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Posts Tagged ‘Recreation’

Sermons for the Beach: A Home in Your Heart

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During the month of August, while the Chapel is closed, we are reposting sermons that we hope will inspire you to embrace play, rest, and recreation.

James Koester SSJEActs 16: 9-15Psalm 67Revelation 21: 10, 22 – 22: 5John 14: 23 – 29

Over the last several weeks I have been busy building raised garden beds. If you have been to Emery House, you may have seen them, or even inspected them. In one I have spinach and beets, in another lettuce, radishes and carrots. In a couple of smaller ones I have planted potato onions, shallots and Egyptian Walking Onions (now isn’t that a great name!). Last week I transplanted the creeping oregano into one and one of the guests carefully transplanted most of the perennial onions into another. Read More

Sermons for the Beach: Stop the Motor

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During the month of August, while the Chapel is closed, we are reposting sermons that we hope will inspire you to embrace play, rest, solitude, and recreation.

Br. Mark BrownMark 6:30-34

Jesus calls his disciples to many and various good works. In the story today they’re all exhausted.  So he calls them to something very different: let’s go for a boat ride and get away from all this. So they go for a boat ride on the Sea of Galilee.  It doesn’t say whether it’s a row boat or a sail boat, but out they go. It’s time for rest.  Resting, getting away from it all, retreating is a spiritual practice.  It’s also a religious duty: it’s right there in the Ten Commandments, the Sabbath Rest. The Sabbath Rest in the most literal sense is about taking it easy on the seventh day of the week.  But Sabbath pertains to other time frames as well.  We might have annual retreats or a monthly retreat day. Read More

Sermons for the Beach: Time to Play

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During the month of August, while the Chapel is closed, we are reposting sermons that we hope will inspire you to embrace play, rest, and recreation. 

Br. Curtis AlmquistBr. Curtis’ sermon, “Time to Play,” was originally preached to accompany SSJE’s 2015 video series, “It’s Time to…” about rediscovering the sacred dimensions of Time. Learn more here.

Matthew 18-1-5

If we consider how often the word “play” figures into English discourse, “play” is obviously important to us.  We play games and sports; we play musical instruments; we play cards; we play with our pets.  We watch actors play their parts in stage plays.  And, just for fun, there’s all kinds of word plays, like “I used to be indecisive.  Now I’m not so sure.” (1) We can play an important role in life.  But then, playing can also become quite complicated, like in a power play, or playing up to someone, or playing something down.  One can play fair, or play foul, or  play safe.  One can also play along, or play favorites, or play the field, or play politics, or play into someone’s hands, or play with someone’s head.  Complicated play. Read More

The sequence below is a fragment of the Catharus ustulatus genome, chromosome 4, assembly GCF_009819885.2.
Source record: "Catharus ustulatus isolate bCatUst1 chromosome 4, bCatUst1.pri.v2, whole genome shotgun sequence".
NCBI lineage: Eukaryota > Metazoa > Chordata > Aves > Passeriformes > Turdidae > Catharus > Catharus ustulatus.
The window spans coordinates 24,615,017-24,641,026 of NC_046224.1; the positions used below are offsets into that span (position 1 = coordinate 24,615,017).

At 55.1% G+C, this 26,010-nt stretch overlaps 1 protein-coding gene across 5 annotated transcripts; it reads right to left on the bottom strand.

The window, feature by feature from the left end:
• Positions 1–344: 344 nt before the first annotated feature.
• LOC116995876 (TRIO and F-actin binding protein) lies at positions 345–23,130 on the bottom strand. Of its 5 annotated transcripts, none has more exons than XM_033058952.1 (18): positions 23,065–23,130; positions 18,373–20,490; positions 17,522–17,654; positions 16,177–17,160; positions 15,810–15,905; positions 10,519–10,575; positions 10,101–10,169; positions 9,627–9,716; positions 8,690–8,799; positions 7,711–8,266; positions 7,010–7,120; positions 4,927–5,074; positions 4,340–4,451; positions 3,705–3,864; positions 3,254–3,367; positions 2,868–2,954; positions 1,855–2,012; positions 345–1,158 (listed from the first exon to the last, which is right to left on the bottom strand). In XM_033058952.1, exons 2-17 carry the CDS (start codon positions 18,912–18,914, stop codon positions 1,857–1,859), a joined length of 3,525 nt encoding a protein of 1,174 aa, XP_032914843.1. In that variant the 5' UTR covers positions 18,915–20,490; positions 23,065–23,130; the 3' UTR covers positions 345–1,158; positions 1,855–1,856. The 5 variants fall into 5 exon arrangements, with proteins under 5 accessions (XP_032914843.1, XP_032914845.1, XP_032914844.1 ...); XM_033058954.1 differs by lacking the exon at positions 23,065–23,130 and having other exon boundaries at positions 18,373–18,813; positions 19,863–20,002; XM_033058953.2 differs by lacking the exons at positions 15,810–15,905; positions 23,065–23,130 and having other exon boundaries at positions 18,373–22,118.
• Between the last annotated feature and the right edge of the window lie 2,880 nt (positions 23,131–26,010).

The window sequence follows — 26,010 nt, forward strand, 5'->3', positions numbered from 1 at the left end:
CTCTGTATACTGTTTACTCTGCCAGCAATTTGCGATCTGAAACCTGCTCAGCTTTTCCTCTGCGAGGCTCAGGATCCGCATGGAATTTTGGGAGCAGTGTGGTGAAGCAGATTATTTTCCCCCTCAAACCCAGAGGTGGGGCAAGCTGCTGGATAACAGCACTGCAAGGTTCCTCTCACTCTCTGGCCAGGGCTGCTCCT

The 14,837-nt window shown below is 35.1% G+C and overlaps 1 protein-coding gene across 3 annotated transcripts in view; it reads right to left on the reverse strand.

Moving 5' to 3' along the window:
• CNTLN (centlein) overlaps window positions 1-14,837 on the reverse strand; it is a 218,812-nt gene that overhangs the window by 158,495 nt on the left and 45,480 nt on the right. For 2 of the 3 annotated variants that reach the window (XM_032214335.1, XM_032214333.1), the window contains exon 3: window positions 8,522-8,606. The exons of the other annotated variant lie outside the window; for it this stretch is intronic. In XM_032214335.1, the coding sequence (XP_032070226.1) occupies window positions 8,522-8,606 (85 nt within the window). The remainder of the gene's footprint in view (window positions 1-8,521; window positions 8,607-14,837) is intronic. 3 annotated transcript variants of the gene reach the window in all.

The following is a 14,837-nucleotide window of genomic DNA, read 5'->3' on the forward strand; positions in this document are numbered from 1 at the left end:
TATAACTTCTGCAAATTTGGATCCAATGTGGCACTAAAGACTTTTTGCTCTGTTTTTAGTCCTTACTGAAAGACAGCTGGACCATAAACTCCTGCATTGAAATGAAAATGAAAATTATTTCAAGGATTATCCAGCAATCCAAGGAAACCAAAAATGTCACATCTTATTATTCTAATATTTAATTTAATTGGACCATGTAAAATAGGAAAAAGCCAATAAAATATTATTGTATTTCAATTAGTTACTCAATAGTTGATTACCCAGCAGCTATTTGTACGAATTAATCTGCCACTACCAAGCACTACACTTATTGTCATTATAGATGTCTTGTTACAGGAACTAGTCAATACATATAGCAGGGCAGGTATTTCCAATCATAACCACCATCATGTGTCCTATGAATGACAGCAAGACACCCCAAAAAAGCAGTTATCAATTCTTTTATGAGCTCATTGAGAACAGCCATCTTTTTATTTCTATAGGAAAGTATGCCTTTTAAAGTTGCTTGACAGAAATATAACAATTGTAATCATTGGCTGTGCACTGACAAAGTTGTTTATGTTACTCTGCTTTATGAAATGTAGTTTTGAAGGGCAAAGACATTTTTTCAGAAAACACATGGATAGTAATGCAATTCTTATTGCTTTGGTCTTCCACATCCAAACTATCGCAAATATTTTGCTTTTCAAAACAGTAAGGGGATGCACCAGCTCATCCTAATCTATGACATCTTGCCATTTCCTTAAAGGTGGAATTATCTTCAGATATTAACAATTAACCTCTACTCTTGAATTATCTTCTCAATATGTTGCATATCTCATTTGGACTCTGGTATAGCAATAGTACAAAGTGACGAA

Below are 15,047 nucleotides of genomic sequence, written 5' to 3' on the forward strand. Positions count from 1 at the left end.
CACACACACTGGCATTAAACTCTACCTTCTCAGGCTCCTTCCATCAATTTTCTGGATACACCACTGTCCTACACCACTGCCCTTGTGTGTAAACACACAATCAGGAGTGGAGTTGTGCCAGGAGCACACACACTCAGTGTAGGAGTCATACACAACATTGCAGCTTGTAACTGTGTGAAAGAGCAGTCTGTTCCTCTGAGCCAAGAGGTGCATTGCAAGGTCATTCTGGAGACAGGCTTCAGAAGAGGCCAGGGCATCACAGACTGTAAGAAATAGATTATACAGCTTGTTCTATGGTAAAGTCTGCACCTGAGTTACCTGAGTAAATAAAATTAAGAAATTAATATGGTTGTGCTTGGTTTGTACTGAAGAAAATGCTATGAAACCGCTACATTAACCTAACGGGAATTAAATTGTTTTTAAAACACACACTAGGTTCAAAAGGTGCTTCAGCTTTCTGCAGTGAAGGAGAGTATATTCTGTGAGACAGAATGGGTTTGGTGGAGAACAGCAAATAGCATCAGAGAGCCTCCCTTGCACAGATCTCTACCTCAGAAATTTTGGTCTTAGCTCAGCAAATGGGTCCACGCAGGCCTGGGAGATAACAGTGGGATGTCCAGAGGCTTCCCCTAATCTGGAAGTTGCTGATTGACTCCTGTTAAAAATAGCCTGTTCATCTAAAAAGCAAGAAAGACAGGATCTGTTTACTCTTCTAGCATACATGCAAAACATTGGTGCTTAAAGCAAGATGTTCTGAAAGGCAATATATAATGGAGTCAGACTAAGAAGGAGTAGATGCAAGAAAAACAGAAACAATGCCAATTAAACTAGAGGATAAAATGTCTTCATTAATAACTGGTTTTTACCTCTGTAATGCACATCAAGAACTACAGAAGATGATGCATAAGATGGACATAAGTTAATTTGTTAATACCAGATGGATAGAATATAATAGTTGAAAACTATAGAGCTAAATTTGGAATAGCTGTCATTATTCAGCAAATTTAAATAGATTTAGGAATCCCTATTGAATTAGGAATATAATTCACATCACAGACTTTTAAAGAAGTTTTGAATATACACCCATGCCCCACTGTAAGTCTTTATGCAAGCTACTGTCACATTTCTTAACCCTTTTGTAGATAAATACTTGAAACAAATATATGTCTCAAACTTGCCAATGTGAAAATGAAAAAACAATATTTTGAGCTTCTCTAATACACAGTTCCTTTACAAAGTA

Divine Leisure: Joining God in the Cosmic Sandbox

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 In the first creation story told in the Book of Genesis, God’s spirit broods over the waters of chaos and speaks the universe into being, “Let there be light”—the first day of God’s creating work. Over a succession of five days, God continues creating—dry land, the dome of the heavens, winged birds, earthly creatures and humankind—and blessing everything that God has brought into being, pronouncing it all “very good.”

Then comes the seventh day: “And on the seventh day God finished the work that he had done, and he rested on the seventh day from all the work that he had done.” After much creative labor, God takes “a day off,” simply to enjoy the fruits of this work and delight in all that creativity. “So God blessed the seventh day and hallowed it, because on it God rested from all the work that he had done in creation.”

Though enshrined in the Hebrew Scriptures as the Sabbath, a weekly day of rest, the rhythm of activity and leisure, creation and recreation, remains as countercultural in our present moment as it was in the world of our ancestors in faith. Read More